Sunday, April 24, 2016

Willfulness and FBAR Penalties -- Non-willful Actions and Reasonable Cause | Bethesda Tax Lawyer

In this blog, I’d like to examine the differences between non-willful conduct which can trigger an IRS penalty, and non-willful conduct for which reasonable cause can be given, which offers grounds for why penalties should not be assessed.  An understanding of these differences can be critical to avoiding FBAR penalties or at least serve to make the taxpayer aware of circumstances under they might be imposed.  

Non-willful conduct is defined by the IRS a “conduct that is due to negligence, inadvertence, or mistake or conduct that is the result of a good faith misunderstanding of the requirements of the law.”  It carries with it lighter penalties than willful behavior and can help taxpayers demonstrate eligibility for streamlined domestic offshore procedures but, absent a showing of reasonable cause, cannot entirely obviate these penalties.  

In the recent decision Moore v. US, a US district court examined a taxpayer’s failure to file his FBARs and offered some clarification regarding what constitutes reasonable cause in a situation where the taxpayer’s failure to comply was non-willful in nature.  In that case, James Moore maintained high-balance overseas bank accounts in the Bahamas and Switzerland for many years but filed no Report of Foreign Bank and Financial Accounts until 2009.  

Moore tried to remedy this in 2009 after having learned of the OVDP program (which I have blogged about, here) amending several years of tax returns and filing FBARs to accompany them.  After several years of negotiation with the IRS, Moore opted out of OVDP and was assessed a fine.  Following some back-and-forth negotiation, the IRS imposed a $10,000 penalty, and Moore’s attorney offered arguments for why Moore had reasonable cause to believe he was not violating the law.  

The court’s decision, in which Moore was held to have committed non-willful violations for which the IRS penalty was appropriate, offered some clarification regarding what constituted reasonable cause under these circumstances.  By examining what constituted reasonable cause in other aspects of IRS tax procedure, the court concluded that “reasonable cause” existed when a violation of the FBAR occurred despite the exercise of ordinary business care and prudence.

Moore, however, had offered no objective evidence indicating he had exercised this standard.  Rather, on previous occasions, he had indicated to tax preparers that he had no interest in foreign accounts.  The court also determined that he knew of the Foreign Accounts and Trusts requirement, as he had occasionally followed it in past years.  Based on this standard, the sort of evidence needed to trigger a finding of “reasonable cause” is unlikely to be something that most taxpayers facing FBAR penalties possess.  For example, evidence of a conversation between the tax preparer and the taxpayer in which the taxpayer clearly and unequivocally states that he has foreign accounts and trusts, but the tax preparer tells him not to worry about it, would meet this standard.  This sort of strong objective evidence can demonstrate “reasonable cause,” but in its absence, the chief issue facing the taxpayer may likely be a determination of whether his noncompliant conduct was willful or non-willful, which I have discussed in previous blogs.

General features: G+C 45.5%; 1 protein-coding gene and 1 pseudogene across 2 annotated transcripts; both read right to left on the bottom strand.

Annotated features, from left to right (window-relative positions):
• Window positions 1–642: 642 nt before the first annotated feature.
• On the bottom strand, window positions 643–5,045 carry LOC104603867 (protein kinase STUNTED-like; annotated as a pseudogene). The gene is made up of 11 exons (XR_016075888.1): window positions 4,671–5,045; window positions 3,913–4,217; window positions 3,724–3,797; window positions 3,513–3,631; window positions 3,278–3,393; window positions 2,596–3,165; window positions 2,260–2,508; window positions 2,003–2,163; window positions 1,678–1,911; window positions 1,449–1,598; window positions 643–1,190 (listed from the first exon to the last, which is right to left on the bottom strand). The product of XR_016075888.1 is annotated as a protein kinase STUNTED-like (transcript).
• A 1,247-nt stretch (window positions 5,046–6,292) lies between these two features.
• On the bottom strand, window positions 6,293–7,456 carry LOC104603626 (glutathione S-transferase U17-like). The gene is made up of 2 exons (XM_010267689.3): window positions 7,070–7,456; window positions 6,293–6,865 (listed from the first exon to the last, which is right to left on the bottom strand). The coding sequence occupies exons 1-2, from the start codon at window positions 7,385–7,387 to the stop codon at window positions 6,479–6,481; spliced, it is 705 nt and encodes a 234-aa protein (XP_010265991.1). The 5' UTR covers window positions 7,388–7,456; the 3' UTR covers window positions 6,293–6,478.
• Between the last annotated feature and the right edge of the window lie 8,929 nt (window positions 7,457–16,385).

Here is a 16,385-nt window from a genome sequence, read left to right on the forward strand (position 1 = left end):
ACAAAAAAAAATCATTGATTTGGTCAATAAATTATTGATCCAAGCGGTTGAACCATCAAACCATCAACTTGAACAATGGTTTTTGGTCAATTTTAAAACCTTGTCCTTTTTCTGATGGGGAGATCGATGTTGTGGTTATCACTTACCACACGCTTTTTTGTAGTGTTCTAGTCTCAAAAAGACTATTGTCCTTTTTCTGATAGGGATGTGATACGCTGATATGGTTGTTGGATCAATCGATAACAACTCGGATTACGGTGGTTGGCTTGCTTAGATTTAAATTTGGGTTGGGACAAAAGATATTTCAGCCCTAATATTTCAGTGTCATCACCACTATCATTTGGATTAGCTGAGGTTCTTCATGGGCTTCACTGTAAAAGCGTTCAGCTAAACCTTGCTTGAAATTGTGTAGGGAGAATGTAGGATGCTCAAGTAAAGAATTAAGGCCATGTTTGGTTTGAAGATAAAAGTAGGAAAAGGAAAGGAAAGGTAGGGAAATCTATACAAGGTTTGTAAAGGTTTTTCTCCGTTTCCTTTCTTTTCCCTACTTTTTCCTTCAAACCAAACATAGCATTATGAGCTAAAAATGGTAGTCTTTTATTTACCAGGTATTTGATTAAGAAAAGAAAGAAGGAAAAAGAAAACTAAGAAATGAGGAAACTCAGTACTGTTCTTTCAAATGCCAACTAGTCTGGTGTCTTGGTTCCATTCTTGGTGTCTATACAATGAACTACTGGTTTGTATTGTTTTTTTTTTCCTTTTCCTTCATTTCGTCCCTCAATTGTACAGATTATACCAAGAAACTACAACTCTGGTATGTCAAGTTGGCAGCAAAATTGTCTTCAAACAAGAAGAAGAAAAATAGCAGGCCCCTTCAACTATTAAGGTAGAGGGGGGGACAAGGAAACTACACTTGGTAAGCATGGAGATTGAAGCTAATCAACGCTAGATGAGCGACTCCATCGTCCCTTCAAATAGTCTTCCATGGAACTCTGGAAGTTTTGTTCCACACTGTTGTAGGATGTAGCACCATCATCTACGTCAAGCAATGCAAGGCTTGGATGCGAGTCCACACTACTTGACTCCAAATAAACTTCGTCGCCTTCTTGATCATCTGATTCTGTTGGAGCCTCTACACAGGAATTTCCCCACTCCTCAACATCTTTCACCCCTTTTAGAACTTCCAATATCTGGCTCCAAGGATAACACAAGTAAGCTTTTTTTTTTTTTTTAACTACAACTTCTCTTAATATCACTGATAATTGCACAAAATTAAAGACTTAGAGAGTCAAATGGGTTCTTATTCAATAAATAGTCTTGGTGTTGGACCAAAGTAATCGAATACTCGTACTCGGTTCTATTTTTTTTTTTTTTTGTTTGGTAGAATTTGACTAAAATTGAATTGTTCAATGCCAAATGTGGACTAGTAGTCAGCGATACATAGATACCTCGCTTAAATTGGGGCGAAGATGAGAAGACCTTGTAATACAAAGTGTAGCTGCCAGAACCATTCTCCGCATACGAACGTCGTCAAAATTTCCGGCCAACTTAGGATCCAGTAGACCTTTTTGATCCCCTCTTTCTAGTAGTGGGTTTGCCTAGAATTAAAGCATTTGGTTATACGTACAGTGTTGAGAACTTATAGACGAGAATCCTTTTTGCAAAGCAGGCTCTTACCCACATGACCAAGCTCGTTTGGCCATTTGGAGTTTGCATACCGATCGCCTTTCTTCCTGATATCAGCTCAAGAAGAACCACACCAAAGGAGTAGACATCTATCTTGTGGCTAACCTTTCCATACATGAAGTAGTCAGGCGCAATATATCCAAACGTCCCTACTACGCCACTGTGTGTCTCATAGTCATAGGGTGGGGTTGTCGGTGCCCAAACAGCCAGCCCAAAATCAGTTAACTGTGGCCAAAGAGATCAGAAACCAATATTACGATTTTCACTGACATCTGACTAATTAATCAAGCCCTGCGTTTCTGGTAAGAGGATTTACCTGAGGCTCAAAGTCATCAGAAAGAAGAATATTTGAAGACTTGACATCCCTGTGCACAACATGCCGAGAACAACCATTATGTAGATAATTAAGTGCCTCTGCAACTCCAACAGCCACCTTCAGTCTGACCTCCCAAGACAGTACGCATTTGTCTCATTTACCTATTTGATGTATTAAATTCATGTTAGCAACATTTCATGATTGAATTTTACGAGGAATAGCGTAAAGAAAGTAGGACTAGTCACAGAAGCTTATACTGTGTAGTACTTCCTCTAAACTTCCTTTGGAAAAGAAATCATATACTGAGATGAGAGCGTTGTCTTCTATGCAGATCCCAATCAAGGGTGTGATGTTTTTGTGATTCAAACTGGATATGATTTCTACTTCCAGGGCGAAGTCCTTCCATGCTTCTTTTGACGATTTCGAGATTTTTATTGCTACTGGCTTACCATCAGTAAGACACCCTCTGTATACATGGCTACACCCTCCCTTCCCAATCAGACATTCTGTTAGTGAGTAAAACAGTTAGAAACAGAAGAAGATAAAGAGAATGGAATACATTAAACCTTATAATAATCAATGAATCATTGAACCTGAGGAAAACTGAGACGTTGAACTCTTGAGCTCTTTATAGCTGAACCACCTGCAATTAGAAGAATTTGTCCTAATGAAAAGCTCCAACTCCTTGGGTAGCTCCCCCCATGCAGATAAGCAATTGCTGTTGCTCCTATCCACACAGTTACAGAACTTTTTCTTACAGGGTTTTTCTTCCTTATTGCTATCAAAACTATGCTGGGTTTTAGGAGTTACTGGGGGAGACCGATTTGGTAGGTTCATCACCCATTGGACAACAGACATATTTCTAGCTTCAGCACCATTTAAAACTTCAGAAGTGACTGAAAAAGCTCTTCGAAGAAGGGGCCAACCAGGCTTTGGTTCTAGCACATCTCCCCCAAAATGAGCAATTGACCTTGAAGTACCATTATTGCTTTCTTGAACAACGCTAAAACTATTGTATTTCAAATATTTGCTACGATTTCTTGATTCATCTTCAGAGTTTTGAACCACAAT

The IRS offers a reduced penalty (5%) for taxpayers (through the Streamlined Program) if they can show that their actions related to the non-disclosure of their foreign accounts were not willful. This means that a person entering the Streamlined programs does not have to show reasonable cause and only has to show that his actions were not a result of willful actions nor willful blindness.

For a free phone consultation regarding the FBAR, OVDP, or other tax matters, please contact The Law Office of Aaron P Richter, a Bethesda-based law firm with expertise in Tax Controversy, Business Formation, Estate Planning, and Tax Preparation.

Saturday, April 16, 2016

The Panama Papers | Bethesda Tax Lawyer

This week, I’d like to begin examining the Panama Papers, a leaked set of over 11 million confidential documents that describe the activities of 210,000 corporate entities overseen by the Panamanian law firm Mossack Fonseca.  Although only a handful of US citizens were named in the papers, this case offers an opportunity to evaluate a truly impressive example of outright tax fraud and willfully noncompliant behavior.

Internal Revenue Manual states that the test for willfulness is “whether there was a voluntary, intentional violation of a known legal duty, which is demonstrated “by the person’s knowledge of the reporting requirements and the person’s conscious choice not to comply with the requirements.”  Examples of willful behavior include filing an FBAR but omitting one of several foreign bank accounts, filing the FBAR in earlier years but failing to file the FBAR in subsequent years when required to do so, and failing to file the FBAR after being sent a warning letter explaining the FBAR filing requirement.  Evidence of a willful violation is rarely direct, because willfulness is a state of mind, but is instead established by drawing reasonable inferences from available facts.